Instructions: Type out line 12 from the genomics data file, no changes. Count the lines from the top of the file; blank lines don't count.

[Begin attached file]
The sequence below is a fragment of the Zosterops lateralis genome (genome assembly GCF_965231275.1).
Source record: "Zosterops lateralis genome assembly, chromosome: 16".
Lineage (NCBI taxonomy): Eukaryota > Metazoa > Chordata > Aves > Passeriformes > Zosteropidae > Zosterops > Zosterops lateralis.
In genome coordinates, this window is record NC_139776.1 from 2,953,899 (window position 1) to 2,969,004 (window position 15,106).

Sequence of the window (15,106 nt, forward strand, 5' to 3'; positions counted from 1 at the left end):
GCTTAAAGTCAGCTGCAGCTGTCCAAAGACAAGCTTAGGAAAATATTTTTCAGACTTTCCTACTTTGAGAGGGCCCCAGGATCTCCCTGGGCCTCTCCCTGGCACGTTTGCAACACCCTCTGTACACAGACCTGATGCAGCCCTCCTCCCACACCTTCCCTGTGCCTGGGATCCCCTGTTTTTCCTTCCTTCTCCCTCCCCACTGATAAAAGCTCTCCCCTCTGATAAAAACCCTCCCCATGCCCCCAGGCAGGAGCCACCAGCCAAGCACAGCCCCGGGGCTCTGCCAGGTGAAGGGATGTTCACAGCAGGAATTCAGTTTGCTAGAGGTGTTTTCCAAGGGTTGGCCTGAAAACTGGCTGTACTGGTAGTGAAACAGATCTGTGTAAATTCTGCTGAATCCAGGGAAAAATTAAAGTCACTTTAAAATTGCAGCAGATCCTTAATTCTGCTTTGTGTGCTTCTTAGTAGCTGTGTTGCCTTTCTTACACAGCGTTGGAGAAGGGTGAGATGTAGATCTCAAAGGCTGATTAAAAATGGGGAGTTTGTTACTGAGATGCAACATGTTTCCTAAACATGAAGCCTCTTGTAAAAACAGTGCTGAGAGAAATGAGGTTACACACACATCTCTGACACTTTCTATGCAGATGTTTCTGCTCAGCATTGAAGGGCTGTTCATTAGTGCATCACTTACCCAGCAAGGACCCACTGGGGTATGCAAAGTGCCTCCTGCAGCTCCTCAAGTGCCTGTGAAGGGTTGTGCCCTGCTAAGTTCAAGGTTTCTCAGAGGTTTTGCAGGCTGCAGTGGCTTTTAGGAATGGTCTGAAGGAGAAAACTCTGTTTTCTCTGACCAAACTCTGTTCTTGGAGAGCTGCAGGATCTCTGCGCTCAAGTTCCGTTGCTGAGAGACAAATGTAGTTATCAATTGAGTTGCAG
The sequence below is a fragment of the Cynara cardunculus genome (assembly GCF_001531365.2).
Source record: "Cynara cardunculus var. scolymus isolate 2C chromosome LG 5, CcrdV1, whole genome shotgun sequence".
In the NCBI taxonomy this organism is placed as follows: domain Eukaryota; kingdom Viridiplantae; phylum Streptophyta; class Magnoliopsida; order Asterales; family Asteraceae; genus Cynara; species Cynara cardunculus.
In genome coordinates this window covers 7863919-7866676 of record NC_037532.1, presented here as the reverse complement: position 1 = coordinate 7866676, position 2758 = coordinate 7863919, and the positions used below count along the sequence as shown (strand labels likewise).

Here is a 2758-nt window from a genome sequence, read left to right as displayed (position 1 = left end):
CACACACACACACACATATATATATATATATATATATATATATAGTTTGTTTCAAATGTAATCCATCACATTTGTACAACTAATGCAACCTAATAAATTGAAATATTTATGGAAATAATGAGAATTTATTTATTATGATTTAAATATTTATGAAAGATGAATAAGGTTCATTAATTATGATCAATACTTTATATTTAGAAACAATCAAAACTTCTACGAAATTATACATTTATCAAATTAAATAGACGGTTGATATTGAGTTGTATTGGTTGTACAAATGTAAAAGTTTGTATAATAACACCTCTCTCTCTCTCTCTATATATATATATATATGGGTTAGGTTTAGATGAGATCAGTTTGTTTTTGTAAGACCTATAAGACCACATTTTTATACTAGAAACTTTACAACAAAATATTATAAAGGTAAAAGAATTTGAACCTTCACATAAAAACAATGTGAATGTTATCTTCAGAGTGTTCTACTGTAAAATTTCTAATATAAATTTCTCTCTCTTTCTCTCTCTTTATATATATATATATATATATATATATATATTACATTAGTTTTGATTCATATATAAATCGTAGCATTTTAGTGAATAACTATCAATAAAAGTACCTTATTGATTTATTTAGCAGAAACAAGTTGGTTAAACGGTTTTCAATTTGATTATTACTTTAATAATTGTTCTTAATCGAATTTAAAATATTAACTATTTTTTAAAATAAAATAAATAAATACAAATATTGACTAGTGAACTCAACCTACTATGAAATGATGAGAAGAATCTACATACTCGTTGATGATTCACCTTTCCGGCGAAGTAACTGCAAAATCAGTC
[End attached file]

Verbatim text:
CACACACACACACACATATATATATATATATATATATATATATAGTTTGTTTCAAATGTAATCCATCACATTTGTACAACTAATGCAACCTAATAAATTGAAATATTTATGGAAATAATGAGAATTTATTTATTATGATTTAAATATTTATGAAAGATGAATAAGGTTCATTAATTATGATCAATACTTTATATTTAGAAACAATCAAAACTTCTACGAAATTATACATTTATCAAATTAAATAGACGGTTGATATTGAGTTGTATTGGTTGTACAAATGTAAAAGTTTGTATAATAACACCTCTCTCTCTCTCTCTATATATATATATATATGGGTTAGGTTTAGATGAGATCAGTTTGTTTTTGTAAGACCTATAAGACCACATTTTTATACTAGAAACTTTACAACAAAATATTATAAAGGTAAAAGAATTTGAACCTTCACATAAAAACAATGTGAATGTTATCTTCAGAGTGTTCTACTGTAAAATTTCTAATATAAATTTCTCTCTCTTTCTCTCTCTTTATATATATATATATATATATATATATATATTACATTAGTTTTGATTCATATATAAATCGTAGCATTTTAGTGAATAACTATCAATAAAAGTACCTTATTGATTTATTTAGCAGAAACAAGTTGGTTAAACGGTTTTCAATTTGATTATTACTTTAATAATTGTTCTTAATCGAATTTAAAATATTAACTATTTTTTAAAATAAAATAAATAAATACAAATATTGACTAGTGAACTCAACCTACTATGAAATGATGAGAAGAATCTACATACTCGTTGATGATTCACCTTTCCGGCGAAGTAACTGCAAAATCAGTC